Zanzibar, Tanzania: June 19, 2018: D-tree International has been awarded more than $6 million from Fondation Botnar and the Human Development Innovation Fund (HDIF) to work with the Zanzibar Ministry of Health and key partners to roll out a national digital community health system to improve maternal, newborn, and child health services. In Zanzibar, community health workers will be empowered with digital technology to manage care for families, pregnant women and children, building on the Ministry of Health and D-tree International’s award-winning Safer Deliveries program.
Digital health, the use of technology to address healthcare challenges, is broadly recognized for its effectiveness in transforming health systems through better health promotion, disease prevention and healthcare quality. This assertion is emphasized in the World Health Assembly’s recent resolution. By introducing a nation-wide digital program, the Zanzibar Ministry of Health puts itself at the forefront of this global move to leverage digital technology to improve the quality of health services.
Re-imagining healthcare through community-based digital health delivery models
In Zanzibar, maternal, newborn and child mortality remain high, often due to lack of awareness of, and information about, essential health services and a lack of coordination between patients, health workers and health facilities. These deficits can result in delays in seeking and receiving care during critical times for families: during pregnancy, delivery and for newborns and children until 5 years of age.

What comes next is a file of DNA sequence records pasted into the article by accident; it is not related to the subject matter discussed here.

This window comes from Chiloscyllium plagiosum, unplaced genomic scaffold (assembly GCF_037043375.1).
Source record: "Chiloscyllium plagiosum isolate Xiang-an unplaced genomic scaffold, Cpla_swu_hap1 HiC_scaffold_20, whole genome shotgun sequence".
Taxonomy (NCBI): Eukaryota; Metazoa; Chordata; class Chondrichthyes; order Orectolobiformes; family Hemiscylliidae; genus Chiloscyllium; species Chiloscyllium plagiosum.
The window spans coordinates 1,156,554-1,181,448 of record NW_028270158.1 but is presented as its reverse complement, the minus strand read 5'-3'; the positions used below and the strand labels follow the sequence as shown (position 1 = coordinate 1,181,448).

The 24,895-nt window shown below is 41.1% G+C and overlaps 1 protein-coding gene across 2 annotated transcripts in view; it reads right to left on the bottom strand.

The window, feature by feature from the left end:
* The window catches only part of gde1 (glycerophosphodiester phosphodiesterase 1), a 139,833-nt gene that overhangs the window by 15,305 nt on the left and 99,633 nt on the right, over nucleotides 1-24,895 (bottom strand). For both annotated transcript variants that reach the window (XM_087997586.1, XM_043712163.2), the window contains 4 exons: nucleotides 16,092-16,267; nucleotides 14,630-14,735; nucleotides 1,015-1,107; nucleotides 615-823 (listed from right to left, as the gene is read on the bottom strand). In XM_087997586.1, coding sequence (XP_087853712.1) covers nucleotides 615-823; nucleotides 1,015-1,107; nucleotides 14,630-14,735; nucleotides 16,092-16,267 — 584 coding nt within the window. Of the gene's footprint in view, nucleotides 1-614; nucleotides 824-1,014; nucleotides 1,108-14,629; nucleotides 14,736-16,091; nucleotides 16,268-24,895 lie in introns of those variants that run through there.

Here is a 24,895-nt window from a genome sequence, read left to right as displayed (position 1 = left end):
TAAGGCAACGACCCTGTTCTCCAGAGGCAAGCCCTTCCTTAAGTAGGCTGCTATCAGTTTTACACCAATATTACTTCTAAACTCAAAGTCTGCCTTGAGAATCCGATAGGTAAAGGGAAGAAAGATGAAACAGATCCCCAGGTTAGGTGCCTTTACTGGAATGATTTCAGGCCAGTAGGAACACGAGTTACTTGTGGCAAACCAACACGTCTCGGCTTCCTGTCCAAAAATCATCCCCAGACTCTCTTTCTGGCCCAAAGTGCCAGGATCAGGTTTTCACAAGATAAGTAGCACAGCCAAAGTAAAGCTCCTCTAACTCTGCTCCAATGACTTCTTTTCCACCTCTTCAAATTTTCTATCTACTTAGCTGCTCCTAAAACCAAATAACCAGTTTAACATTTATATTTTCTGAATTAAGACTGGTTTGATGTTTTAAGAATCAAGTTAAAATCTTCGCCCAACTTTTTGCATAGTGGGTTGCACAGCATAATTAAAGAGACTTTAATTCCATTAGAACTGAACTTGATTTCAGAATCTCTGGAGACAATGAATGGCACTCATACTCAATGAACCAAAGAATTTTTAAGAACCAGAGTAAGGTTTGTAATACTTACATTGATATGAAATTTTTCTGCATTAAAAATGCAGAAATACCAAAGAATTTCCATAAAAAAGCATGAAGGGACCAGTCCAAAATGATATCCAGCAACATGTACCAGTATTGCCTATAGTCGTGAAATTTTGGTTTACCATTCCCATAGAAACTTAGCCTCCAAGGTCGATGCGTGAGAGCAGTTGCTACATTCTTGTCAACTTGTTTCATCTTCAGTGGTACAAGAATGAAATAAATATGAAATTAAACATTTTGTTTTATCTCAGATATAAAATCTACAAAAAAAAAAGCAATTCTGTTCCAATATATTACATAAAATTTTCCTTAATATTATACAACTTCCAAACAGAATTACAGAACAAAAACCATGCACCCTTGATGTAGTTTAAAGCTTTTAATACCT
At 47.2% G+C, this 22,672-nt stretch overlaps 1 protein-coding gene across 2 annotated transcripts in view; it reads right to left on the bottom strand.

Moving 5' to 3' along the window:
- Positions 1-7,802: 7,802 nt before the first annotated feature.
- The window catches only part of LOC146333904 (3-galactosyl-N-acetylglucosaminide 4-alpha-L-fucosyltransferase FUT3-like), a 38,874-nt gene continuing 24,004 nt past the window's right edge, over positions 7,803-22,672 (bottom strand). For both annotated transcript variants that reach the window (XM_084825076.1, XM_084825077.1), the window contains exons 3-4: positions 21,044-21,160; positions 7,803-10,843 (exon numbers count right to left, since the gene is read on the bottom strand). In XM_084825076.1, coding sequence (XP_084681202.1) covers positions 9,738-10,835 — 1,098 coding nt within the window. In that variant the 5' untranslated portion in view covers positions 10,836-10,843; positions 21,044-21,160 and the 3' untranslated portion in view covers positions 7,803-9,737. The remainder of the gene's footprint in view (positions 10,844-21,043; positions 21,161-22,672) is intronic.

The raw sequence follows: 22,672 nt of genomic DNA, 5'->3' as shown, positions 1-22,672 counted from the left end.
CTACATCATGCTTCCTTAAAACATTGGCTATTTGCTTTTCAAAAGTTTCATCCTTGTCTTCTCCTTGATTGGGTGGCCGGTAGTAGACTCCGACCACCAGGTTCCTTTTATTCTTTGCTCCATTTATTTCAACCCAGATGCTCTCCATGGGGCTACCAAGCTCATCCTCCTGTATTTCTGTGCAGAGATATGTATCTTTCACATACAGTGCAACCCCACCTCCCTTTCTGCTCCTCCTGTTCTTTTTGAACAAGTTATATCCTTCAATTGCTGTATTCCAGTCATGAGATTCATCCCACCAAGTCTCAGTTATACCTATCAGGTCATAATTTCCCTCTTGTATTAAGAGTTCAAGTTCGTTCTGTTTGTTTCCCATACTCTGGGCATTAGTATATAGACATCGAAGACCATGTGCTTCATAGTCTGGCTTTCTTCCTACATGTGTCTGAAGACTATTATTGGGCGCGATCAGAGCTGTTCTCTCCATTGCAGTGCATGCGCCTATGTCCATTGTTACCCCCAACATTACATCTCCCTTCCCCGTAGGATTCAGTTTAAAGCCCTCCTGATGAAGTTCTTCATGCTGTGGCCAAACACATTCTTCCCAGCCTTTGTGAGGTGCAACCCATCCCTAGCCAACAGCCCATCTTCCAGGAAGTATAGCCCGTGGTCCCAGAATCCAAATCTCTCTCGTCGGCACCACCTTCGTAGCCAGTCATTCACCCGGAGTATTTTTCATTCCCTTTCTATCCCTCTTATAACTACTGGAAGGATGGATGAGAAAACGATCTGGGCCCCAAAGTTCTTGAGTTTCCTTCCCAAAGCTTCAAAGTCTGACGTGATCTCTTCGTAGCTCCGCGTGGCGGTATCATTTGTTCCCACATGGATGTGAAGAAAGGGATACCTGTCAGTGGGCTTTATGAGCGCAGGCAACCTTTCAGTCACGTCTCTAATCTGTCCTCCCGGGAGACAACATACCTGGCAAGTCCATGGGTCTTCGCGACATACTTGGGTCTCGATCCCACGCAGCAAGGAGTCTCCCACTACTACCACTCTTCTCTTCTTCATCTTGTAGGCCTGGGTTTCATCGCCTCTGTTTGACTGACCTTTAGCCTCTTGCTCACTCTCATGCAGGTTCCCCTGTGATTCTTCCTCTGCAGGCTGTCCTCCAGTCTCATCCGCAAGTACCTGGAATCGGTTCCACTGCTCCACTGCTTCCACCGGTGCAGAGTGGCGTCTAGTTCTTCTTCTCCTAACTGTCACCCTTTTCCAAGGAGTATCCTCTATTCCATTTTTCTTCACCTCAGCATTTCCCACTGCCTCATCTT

In response to these challenges, D-tree International has been working with the Ministry of Health since 2011 to improve the delivery of community-based maternal and neonatal care via the innovative Safer Deliveries program, a community health program systematically guided by a digital system. In Safer Deliveries, community health workers (CHWs) conduct home-based visits with families guided by a mobile application. The CHWs create personalized birth plans, identify danger signs and link women and families with health facilities*.* Data from the system is used by program managers and supervisors to improve quality and modify the system in a continuous feedback loop. The program has consistently shown 50% increases in facility delivery rates and four-fold increases in postpartum follow-up.
Building on the success of Safer Deliveries, D-tree International, the Ministry of Health and other stakeholders will utilize the new funding to expand the digital solution in order to enhance maternal and newborn health services and achieve new gains in child health at full national scale.
Through a collaborative approach, Zanzibar and its 1.5 million people are on the path to sustainable and consistent quality health for women and families.
Working in over 12 countries since 2004, D-tree International is a leading digital global health organization leveraging technology to build digital solutions that strengthen health systems, improve program quality and achieve health impact. D-tree International has demonstrated that digital health systems can improve clinical decision-making, increase health worker motivation and performance, and lead to better health outcomes.